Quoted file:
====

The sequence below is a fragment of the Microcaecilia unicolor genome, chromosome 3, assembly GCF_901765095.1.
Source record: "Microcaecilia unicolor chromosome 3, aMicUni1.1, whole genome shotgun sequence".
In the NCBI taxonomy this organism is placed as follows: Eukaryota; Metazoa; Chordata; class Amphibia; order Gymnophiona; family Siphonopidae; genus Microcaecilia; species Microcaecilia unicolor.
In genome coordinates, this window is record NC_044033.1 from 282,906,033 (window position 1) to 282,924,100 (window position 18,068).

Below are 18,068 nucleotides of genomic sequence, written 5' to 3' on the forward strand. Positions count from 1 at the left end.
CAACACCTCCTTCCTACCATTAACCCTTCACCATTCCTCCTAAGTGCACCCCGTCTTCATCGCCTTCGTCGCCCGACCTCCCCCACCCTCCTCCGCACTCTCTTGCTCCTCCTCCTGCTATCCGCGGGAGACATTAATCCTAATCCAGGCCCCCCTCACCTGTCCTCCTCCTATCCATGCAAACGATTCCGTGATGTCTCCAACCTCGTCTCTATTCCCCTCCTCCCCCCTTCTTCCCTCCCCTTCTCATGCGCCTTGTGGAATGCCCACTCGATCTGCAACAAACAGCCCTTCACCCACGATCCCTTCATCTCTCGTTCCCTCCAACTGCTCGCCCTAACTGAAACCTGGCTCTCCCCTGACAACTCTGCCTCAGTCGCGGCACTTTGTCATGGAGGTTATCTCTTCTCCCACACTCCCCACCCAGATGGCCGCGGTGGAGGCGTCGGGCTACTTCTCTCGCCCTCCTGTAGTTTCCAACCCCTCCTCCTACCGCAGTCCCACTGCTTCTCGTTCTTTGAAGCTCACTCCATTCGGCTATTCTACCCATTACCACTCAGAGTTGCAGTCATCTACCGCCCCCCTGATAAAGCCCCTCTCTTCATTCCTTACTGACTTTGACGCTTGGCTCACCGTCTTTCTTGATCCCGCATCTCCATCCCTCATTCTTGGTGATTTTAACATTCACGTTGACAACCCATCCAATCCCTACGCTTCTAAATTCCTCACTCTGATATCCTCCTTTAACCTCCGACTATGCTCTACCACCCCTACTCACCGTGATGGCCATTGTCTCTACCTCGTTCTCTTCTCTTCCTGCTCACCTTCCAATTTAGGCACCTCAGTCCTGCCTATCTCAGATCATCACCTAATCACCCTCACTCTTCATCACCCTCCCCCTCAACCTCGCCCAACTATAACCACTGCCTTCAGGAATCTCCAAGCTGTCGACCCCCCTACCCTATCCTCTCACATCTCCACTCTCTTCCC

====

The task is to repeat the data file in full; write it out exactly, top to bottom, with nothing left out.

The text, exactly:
The sequence below is a fragment of the Microcaecilia unicolor genome, chromosome 3, assembly GCF_901765095.1.
Source record: "Microcaecilia unicolor chromosome 3, aMicUni1.1, whole genome shotgun sequence".
In the NCBI taxonomy this organism is placed as follows: Eukaryota; Metazoa; Chordata; class Amphibia; order Gymnophiona; family Siphonopidae; genus Microcaecilia; species Microcaecilia unicolor.
In genome coordinates, this window is record NC_044033.1 from 282,906,033 (window position 1) to 282,924,100 (window position 18,068).

Below are 18,068 nucleotides of genomic sequence, written 5' to 3' on the forward strand. Positions count from 1 at the left end.
CAACACCTCCTTCCTACCATTAACCCTTCACCATTCCTCCTAAGTGCACCCCGTCTTCATCGCCTTCGTCGCCCGACCTCCCCCACCCTCCTCCGCACTCTCTTGCTCCTCCTCCTGCTATCCGCGGGAGACATTAATCCTAATCCAGGCCCCCCTCACCTGTCCTCCTCCTATCCATGCAAACGATTCCGTGATGTCTCCAACCTCGTCTCTATTCCCCTCCTCCCCCCTTCTTCCCTCCCCTTCTCATGCGCCTTGTGGAATGCCCACTCGATCTGCAACAAACAGCCCTTCACCCACGATCCCTTCATCTCTCGTTCCCTCCAACTGCTCGCCCTAACTGAAACCTGGCTCTCCCCTGACAACTCTGCCTCAGTCGCGGCACTTTGTCATGGAGGTTATCTCTTCTCCCACACTCCCCACCCAGATGGCCGCGGTGGAGGCGTCGGGCTACTTCTCTCGCCCTCCTGTAGTTTCCAACCCCTCCTCCTACCGCAGTCCCACTGCTTCTCGTTCTTTGAAGCTCACTCCATTCGGCTATTCTACCCATTACCACTCAGAGTTGCAGTCATCTACCGCCCCCCTGATAAAGCCCCTCTCTTCATTCCTTACTGACTTTGACGCTTGGCTCACCGTCTTTCTTGATCCCGCATCTCCATCCCTCATTCTTGGTGATTTTAACATTCACGTTGACAACCCATCCAATCCCTACGCTTCTAAATTCCTCACTCTGATATCCTCCTTTAACCTCCGACTATGCTCTACCACCCCTACTCACCGTGATGGCCATTGTCTCTACCTCGTTCTCTTCTCTTCCTGCTCACCTTCCAATTTAGGCACCTCAGTCCTGCCTATCTCAGATCATCACCTAATCACCCTCACTCTTCATCACCCTCCCCCTCAACCTCGCCCAACTATAACCACTGCCTTCAGGAATCTCCAAGCTGTCGACCCCCCTACCCTATCCTCTCACATCTCCACTCTCTTCCC